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How Much Do Granite Countertops Cost?

Average National Cost
? All cost data throughout this article are collected using the RS Means construction materials database.
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$35 to $100 per square foot

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Updated On

April 27, 2023

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Watch any homebuying television show, and you’ll quickly recognize that granite is among the most popular picks for countertop materials. And the reality is that there’s a good reason why prospective homebuyers (and existing homeowners remodeling their kitchens and bathrooms) want granite countertops. This natural stone is beautiful to look at, comes in various colors and designs, is extremely durable, and is also heat- and scratch-resistant.

So, what’s not to love about granite countertops? The answer for at least some buyers is the price. The functional and aesthetic advantages granite holds over alternatives like laminate and solid surface countertops can impact the budget—but it still comes out less than other high-end finishes like marble or quartz. If you’ve had your eye on a new kitchen or bathroom, chances are you’ve found yourself wondering, “How much do granite countertops cost?” Read on to find the answer to that question and a few factors that can impact the price.

What factors determine what granite countertops cost?

In order to understand exactly what granite countertops cost, it’s a good idea to get a better sense of the factors that influence the price tag. Here are a few of the most significant variables you should keep in mind. 

Color – Whether it’s at a big box store or your local granite yard, one walk around the place will tell you all you need to know about color. Some granite colors, like black or tan, tend to be the most prominent. As a result, these shades are typically less expensive—and the reason is simply supply and demand. When granite is mined from the earth, those colors tend to be the easiest to get. Because black and tan slabs are plentiful, granite suppliers buy them at a lower wholesale price and pass those savings on to the retail customer.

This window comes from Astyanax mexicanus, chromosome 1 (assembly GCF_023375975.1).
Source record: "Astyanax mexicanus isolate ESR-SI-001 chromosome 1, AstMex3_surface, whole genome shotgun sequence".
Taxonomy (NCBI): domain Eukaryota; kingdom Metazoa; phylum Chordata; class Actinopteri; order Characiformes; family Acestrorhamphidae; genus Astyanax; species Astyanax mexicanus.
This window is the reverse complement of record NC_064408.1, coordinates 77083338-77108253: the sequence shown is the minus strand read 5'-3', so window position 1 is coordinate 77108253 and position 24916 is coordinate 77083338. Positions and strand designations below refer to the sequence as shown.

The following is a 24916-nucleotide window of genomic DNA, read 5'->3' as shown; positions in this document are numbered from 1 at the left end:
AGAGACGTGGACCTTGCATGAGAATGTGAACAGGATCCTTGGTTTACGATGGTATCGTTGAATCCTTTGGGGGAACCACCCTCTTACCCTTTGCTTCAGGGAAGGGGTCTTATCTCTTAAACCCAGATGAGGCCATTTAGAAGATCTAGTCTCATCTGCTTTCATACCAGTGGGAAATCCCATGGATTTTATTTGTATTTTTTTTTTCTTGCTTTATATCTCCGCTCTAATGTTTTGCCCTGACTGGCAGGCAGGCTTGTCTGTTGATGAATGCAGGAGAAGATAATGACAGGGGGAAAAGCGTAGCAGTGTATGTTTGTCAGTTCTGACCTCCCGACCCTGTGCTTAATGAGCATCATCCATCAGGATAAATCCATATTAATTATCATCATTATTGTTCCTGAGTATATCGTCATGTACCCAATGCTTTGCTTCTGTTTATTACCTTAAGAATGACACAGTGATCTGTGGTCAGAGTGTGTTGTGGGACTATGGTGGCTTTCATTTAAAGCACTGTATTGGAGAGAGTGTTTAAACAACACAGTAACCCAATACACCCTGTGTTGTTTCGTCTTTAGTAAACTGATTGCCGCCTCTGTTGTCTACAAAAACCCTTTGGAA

On the other end of the spectrum for what granite countertops cost is slabs that include golds, reds, and blues. Because these slabs are harder to come by, there is less supply available to purchase, which drives up the cost. 

Pattern consistency ­– While homeowners prefer some materials to have a consistent look or pattern—like tile on the floor—an inconsistent pattern in granite is often viewed as a positive. An abundance of striations, a term used to describe the variable lines and marbling in the stone, will add to the granite countertops cost. The more “exotic” the look, the higher the price.

Granite level – While some companies may have more, there are generally three different levels of granite. Level 1 is considered entry-level or commercial-grade granite, with Level 2 coming in at a mid-grade quality, and Level 3 the best of the bunch. The pattern consistency we talked about earlier is one of the things that determines the granite level, but other factors include thickness and the country of origin. When comparing granite countertops costs for the three different levels, Level 3 is easily the priciest.  

Slab or tile – When we think of granite, most of us picture one large, seamless stone covering the countertops in our kitchen or bathrooms. And that’s certainly the most visually pleasing look, but it’s not the only way to buy granite—especially if you’re battling budget constraints. Granite tile provides the same durability as a granite slab and at a fraction of the price. If you use granite tiles, it’s important to remember that tiles should be laid closely together (though evenly spaced) to minimize the use of grout. Additionally, both the grout and tile should receive treatment from a proper sealant.